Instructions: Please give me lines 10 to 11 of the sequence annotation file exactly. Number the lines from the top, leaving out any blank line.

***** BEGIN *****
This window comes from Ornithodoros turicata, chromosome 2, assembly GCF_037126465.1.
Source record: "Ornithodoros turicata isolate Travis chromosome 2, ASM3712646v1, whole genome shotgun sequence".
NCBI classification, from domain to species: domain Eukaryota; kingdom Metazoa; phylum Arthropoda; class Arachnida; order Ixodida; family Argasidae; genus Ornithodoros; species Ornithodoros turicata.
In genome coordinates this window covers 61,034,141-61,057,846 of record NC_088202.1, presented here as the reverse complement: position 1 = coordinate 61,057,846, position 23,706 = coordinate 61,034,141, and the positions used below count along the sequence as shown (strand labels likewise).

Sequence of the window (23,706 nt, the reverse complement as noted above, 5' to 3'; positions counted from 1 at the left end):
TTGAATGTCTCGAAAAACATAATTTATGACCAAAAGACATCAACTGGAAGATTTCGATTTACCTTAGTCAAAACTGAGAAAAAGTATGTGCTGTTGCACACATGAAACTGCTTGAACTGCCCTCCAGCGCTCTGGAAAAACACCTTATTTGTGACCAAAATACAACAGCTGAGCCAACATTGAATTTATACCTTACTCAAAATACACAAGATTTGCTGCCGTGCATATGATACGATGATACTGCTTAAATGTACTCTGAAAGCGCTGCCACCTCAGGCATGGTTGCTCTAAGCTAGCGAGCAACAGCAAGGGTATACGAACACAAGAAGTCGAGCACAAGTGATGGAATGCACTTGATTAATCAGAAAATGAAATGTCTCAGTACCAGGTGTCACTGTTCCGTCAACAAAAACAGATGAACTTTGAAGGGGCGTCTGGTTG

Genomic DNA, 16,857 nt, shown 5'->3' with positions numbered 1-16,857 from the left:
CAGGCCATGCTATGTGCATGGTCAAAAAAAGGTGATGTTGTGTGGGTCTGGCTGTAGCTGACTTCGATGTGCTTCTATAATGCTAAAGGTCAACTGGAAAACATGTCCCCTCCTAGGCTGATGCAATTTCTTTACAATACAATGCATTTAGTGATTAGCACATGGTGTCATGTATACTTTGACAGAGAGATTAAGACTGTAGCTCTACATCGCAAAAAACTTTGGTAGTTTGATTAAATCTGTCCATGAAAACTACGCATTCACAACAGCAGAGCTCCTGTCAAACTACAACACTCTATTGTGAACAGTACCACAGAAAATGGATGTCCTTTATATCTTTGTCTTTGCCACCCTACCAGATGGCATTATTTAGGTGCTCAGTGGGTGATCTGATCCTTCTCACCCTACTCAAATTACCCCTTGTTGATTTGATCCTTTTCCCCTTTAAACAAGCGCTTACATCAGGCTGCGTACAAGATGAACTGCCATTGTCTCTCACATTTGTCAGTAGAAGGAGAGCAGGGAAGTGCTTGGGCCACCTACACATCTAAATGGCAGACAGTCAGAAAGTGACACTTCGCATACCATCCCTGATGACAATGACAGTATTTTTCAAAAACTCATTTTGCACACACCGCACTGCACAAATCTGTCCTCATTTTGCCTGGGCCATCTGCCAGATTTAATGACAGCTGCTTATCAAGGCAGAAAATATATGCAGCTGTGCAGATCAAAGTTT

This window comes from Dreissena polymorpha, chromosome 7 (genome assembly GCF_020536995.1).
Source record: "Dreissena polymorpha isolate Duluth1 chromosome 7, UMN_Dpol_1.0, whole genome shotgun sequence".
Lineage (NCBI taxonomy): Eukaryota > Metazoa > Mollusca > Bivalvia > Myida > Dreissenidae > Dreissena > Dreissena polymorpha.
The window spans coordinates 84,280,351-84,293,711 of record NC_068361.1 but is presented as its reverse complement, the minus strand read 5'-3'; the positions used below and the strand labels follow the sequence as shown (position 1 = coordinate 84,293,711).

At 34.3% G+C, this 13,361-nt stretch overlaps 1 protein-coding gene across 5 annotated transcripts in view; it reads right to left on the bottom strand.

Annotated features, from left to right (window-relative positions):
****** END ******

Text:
Source record: "Dreissena polymorpha isolate Duluth1 chromosome 7, UMN_Dpol_1.0, whole genome shotgun sequence".
Lineage (NCBI taxonomy): Eukaryota > Metazoa > Mollusca > Bivalvia > Myida > Dreissenidae > Dreissena > Dreissena polymorpha.